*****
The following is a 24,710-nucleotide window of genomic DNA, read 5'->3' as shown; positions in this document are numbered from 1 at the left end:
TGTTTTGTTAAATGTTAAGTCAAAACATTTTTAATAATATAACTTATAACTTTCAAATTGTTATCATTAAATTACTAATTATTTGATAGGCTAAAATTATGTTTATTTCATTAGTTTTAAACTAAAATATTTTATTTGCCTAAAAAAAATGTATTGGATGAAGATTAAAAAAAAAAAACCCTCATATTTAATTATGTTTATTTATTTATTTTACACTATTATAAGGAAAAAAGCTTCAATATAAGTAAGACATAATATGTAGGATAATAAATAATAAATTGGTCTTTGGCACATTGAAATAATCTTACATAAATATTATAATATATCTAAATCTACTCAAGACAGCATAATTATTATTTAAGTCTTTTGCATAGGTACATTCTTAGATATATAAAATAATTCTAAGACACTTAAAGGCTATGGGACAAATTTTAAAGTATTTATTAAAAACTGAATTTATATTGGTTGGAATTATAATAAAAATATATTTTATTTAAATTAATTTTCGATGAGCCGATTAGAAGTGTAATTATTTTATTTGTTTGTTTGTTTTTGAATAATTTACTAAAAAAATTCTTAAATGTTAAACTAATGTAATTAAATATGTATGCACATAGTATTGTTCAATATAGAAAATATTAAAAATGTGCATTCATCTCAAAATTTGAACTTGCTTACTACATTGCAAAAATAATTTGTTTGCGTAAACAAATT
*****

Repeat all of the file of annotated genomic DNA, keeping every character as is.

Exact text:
The following is a 24,710-nucleotide window of genomic DNA, read 5'->3' as shown; positions in this document are numbered from 1 at the left end:
TGTTTTGTTAAATGTTAAGTCAAAACATTTTTAATAATATAACTTATAACTTTCAAATTGTTATCATTAAATTACTAATTATTTGATAGGCTAAAATTATGTTTATTTCATTAGTTTTAAACTAAAATATTTTATTTGCCTAAAAAAAATGTATTGGATGAAGATTAAAAAAAAAAAACCCTCATATTTAATTATGTTTATTTATTTATTTTACACTATTATAAGGAAAAAAGCTTCAATATAAGTAAGACATAATATGTAGGATAATAAATAATAAATTGGTCTTTGGCACATTGAAATAATCTTACATAAATATTATAATATATCTAAATCTACTCAAGACAGCATAATTATTATTTAAGTCTTTTGCATAGGTACATTCTTAGATATATAAAATAATTCTAAGACACTTAAAGGCTATGGGACAAATTTTAAAGTATTTATTAAAAACTGAATTTATATTGGTTGGAATTATAATAAAAATATATTTTATTTAAATTAATTTTCGATGAGCCGATTAGAAGTGTAATTATTTTATTTGTTTGTTTGTTTTTGAATAATTTACTAAAAAAATTCTTAAATGTTAAACTAATGTAATTAAATATGTATGCACATAGTATTGTTCAATATAGAAAATATTAAAAATGTGCATTCATCTCAAAATTTGAACTTGCTTACTACATTGCAAAAATAATTTGTTTGCGTAAACAAATT